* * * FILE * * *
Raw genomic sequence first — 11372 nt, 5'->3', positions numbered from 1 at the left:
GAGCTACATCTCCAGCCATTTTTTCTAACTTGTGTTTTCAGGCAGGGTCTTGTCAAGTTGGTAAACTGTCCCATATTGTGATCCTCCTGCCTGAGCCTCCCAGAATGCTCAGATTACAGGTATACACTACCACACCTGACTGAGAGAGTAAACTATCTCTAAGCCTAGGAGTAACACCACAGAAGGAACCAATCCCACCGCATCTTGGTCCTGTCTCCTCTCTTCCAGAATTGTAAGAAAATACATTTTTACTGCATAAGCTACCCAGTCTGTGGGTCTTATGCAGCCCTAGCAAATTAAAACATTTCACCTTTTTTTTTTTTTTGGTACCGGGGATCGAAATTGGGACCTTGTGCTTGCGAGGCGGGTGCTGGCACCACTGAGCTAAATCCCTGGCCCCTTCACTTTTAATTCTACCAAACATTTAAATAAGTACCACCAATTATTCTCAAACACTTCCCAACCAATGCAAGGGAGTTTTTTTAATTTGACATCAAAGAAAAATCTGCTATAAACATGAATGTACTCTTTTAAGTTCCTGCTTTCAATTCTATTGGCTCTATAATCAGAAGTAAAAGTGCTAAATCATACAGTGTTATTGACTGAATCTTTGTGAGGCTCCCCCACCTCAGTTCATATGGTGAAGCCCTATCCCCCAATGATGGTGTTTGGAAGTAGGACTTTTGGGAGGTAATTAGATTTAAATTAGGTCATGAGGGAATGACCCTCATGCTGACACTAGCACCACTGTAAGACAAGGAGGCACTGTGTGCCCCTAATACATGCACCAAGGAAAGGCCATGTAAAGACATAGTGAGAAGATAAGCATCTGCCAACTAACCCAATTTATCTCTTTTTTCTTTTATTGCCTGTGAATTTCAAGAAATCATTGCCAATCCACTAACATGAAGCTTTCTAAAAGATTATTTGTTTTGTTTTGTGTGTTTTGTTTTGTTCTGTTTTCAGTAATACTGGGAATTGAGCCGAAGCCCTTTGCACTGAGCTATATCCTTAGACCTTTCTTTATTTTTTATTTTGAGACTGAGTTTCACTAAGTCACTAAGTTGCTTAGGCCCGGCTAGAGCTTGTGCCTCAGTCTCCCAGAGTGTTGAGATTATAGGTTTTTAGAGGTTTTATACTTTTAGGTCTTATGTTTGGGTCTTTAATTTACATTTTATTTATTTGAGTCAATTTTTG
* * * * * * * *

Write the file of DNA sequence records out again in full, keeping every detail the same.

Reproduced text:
Raw genomic sequence first — 11372 nt, 5'->3', positions numbered from 1 at the left:
GAGCTACATCTCCAGCCATTTTTTCTAACTTGTGTTTTCAGGCAGGGTCTTGTCAAGTTGGTAAACTGTCCCATATTGTGATCCTCCTGCCTGAGCCTCCCAGAATGCTCAGATTACAGGTATACACTACCACACCTGACTGAGAGAGTAAACTATCTCTAAGCCTAGGAGTAACACCACAGAAGGAACCAATCCCACCGCATCTTGGTCCTGTCTCCTCTCTTCCAGAATTGTAAGAAAATACATTTTTACTGCATAAGCTACCCAGTCTGTGGGTCTTATGCAGCCCTAGCAAATTAAAACATTTCACCTTTTTTTTTTTTTTGGTACCGGGGATCGAAATTGGGACCTTGTGCTTGCGAGGCGGGTGCTGGCACCACTGAGCTAAATCCCTGGCCCCTTCACTTTTAATTCTACCAAACATTTAAATAAGTACCACCAATTATTCTCAAACACTTCCCAACCAATGCAAGGGAGTTTTTTTAATTTGACATCAAAGAAAAATCTGCTATAAACATGAATGTACTCTTTTAAGTTCCTGCTTTCAATTCTATTGGCTCTATAATCAGAAGTAAAAGTGCTAAATCATACAGTGTTATTGACTGAATCTTTGTGAGGCTCCCCCACCTCAGTTCATATGGTGAAGCCCTATCCCCCAATGATGGTGTTTGGAAGTAGGACTTTTGGGAGGTAATTAGATTTAAATTAGGTCATGAGGGAATGACCCTCATGCTGACACTAGCACCACTGTAAGACAAGGAGGCACTGTGTGCCCCTAATACATGCACCAAGGAAAGGCCATGTAAAGACATAGTGAGAAGATAAGCATCTGCCAACTAACCCAATTTATCTCTTTTTTCTTTTATTGCCTGTGAATTTCAAGAAATCATTGCCAATCCACTAACATGAAGCTTTCTAAAAGATTATTTGTTTTGTTTTGTGTGTTTTGTTTTGTTCTGTTTTCAGTAATACTGGGAATTGAGCCGAAGCCCTTTGCACTGAGCTATATCCTTAGACCTTTCTTTATTTTTTATTTTGAGACTGAGTTTCACTAAGTCACTAAGTTGCTTAGGCCCGGCTAGAGCTTGTGCCTCAGTCTCCCAGAGTGTTGAGATTATAGGTTTTTAGAGGTTTTATACTTTTAGGTCTTATGTTTGGGTCTTTAATTTACATTTTATTTATTTGAGTCAATTTTTG